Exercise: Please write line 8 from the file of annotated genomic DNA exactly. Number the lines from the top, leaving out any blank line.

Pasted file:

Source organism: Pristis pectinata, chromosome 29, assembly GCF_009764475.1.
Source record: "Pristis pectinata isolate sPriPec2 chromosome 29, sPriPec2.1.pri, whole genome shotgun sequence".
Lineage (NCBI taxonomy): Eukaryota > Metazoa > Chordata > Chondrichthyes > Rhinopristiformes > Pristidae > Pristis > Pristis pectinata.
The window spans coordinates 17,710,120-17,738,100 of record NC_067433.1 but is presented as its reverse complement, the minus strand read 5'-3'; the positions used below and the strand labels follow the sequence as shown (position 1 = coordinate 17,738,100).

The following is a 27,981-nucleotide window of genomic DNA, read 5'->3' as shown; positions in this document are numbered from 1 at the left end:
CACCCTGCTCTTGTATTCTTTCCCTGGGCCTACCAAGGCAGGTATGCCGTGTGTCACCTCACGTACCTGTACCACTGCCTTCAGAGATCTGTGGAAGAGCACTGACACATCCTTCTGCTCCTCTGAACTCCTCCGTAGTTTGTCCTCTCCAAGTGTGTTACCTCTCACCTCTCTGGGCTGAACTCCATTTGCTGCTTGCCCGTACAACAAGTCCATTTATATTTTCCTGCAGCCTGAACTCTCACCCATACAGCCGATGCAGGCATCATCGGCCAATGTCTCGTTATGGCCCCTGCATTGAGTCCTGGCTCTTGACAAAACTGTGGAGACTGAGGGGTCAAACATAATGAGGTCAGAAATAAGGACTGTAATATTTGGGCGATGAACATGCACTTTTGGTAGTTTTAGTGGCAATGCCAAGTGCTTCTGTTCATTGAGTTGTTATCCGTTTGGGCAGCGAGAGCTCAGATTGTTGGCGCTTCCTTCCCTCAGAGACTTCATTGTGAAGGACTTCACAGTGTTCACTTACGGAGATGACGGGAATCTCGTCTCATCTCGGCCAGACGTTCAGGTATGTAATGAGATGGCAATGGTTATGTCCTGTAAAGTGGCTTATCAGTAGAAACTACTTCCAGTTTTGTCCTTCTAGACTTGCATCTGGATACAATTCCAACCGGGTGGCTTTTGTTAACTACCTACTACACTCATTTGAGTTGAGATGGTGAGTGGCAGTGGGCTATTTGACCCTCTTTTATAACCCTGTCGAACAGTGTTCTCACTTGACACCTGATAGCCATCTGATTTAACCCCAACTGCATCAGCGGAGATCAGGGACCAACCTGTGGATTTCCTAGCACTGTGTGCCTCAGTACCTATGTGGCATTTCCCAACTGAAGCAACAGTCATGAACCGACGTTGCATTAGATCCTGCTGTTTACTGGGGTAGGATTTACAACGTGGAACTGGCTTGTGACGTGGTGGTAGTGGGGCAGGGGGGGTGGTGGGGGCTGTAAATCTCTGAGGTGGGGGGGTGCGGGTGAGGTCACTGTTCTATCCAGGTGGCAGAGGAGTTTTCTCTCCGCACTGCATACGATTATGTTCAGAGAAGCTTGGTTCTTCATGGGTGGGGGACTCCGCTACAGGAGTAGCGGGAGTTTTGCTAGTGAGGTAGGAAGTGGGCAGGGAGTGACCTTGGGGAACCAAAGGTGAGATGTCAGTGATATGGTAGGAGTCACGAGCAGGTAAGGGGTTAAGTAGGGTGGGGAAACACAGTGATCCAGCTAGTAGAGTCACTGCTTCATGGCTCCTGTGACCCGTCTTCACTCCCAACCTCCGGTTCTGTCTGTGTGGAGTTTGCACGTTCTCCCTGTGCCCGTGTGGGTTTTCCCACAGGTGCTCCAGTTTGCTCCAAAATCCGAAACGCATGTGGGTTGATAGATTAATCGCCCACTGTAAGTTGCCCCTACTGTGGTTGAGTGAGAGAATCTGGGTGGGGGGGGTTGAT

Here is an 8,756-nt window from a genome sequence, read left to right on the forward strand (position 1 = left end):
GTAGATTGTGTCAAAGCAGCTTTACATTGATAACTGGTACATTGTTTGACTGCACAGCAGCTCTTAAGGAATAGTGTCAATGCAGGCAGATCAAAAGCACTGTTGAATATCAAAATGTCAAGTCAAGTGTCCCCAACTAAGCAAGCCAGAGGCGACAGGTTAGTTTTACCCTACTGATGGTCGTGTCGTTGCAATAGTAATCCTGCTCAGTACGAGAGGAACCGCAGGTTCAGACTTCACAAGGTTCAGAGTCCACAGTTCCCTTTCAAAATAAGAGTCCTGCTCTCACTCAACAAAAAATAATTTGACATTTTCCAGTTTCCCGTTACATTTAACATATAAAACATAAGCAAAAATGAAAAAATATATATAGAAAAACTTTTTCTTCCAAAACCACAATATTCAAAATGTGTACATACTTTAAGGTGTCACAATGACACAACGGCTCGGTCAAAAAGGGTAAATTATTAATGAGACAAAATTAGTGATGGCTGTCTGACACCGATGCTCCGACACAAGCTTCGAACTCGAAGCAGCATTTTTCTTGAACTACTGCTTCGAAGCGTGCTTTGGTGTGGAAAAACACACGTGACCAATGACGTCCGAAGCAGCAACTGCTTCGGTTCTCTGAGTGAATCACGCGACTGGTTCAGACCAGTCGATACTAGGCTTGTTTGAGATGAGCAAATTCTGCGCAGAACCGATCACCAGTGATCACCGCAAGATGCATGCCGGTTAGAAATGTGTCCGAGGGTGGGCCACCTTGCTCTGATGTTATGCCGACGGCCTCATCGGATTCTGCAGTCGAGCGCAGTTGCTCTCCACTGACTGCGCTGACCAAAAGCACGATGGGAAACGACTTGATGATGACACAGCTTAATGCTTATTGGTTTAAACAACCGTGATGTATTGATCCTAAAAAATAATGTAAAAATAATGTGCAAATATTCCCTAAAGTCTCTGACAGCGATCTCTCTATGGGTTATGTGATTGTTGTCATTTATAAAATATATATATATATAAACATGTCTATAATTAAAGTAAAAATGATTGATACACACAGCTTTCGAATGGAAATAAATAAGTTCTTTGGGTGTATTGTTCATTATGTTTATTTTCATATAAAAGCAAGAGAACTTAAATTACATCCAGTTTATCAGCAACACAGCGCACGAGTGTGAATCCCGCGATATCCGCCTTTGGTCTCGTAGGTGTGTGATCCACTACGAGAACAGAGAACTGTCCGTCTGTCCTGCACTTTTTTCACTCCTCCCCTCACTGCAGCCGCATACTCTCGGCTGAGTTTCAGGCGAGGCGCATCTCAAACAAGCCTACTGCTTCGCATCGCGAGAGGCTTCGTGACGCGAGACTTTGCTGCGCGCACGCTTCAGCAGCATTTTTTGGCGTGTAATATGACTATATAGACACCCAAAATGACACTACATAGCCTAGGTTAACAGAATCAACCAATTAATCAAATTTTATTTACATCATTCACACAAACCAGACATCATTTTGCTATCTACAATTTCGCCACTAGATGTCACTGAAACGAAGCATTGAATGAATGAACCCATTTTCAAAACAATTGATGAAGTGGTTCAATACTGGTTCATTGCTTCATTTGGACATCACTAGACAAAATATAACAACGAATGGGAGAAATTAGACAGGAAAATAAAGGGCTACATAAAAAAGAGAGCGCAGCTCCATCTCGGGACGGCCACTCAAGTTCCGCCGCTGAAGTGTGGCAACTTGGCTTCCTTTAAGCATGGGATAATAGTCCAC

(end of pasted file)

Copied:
GTAGATTGTGTCAAAGCAGCTTTACATTGATAACTGGTACATTGTTTGACTGCACAGCAGCTCTTAAGGAATAGTGTCAATGCAGGCAGATCAAAAGCACTGTTGAATATCAAAATGTCAAGTCAAGTGTCCCCAACTAAGCAAGCCAGAGGCGACAGGTTAGTTTTACCCTACTGATGGTCGTGTCGTTGCAATAGTAATCCTGCTCAGTACGAGAGGAACCGCAGGTTCAGACTTCACAAGGTTCAGAGTCCACAGTTCCCTTTCAAAATAAGAGTCCTGCTCTCACTCAACAAAAAATAATTTGACATTTTCCAGTTTCCCGTTACATTTAACATATAAAACATAAGCAAAAATGAAAAAATATATATAGAAAAACTTTTTCTTCCAAAACCACAATATTCAAAATGTGTACATACTTTAAGGTGTCACAATGACACAACGGCTCGGTCAAAAAGGGTAAATTATTAATGAGACAAAATTAGTGATGGCTGTCTGACACCGATGCTCCGACACAAGCTTCGAACTCGAAGCAGCATTTTTCTTGAACTACTGCTTCGAAGCGTGCTTTGGTGTGGAAAAACACACGTGACCAATGACGTCCGAAGCAGCAACTGCTTCGGTTCTCTGAGTGAATCACGCGACTGGTTCAGACCAGTCGATACTAGGCTTGTTTGAGATGAGCAAATTCTGCGCAGAACCGATCACCAGTGATCACCGCAAGATGCATGCCGGTTAGAAATGTGTCCGAGGGTGGGCCACCTTGCTCTGATGTTATGCCGACGGCCTCATCGGATTCTGCAGTCGAGCGCAGTTGCTCTCCACTGACTGCGCTGACCAAAAGCACGATGGGAAACGACTTGATGATGACACAGCTTAATGCTTATTGGTTTAAACAACCGTGATGTATTGATCCTAAAAAATAATGTAAAAATAATGTGCAAATATTCCCTAAAGTCTCTGACAGCGATCTCTCTATGGGTTATGTGATTGTTGTCATTTATAAAATATATATATATATAAACATGTCTATAATTAAAGTAAAAATGATTGATACACACAGCTTTCGAATGGAAATAAATAAGTTCTTTGGGTGTATTGTTCATTATGTTTATTTTCATATAAAAGCAAGAGAACTTAAATTACATCCAGTTTATCAGCAACACAGCGCACGAGTGTGAATCCCGCGATATCCGCCTTTGGTCTCGTAGGTGTGTGATCCACTACGAGAACAGAGAACTGTCCGTCTGTCCTGCACTTTTTTCACTCCTCCCCTCACTGCAGCCGCATACTCTCGGCTGAGTTTCAGGCGAGGCGCATCTCAAACAAGCCTACTGCTTCGCATCGCGAGAGGCTTCGTGACGCGAGACTTTGCTGCGCGCACGCTTCAGCAGCATTTTTTGGCGTGTAATATGACTATATAGACACCCAAAATGACACTACATAGCCTAGGTTAACAGAATCAACCAATTAATCAAATTTTATTTACATCATTCACACAAACCAGACATCATTTTGCTATCTACAATTTCGCCACTAGATGTCACTGAAACGAAGCATTGAATGAATGAACCCATTTTCAAAACAATTGATGAAGTGGTTCAATACTGGTTCATTGCTTCATTTGGACATCACTAGACAAAATATAACAACGAATGGGAGAAATTAGACAGGAAAATAAAGGGCTACATAAAAAAGAGAGCGCAGCTCCATCTCGGGACGGCCACTCAAGTTCCGCCGCTGAAGTGTGGCAACTTGGCTTCCTTTAAGCATGGGATAATAGTCCAC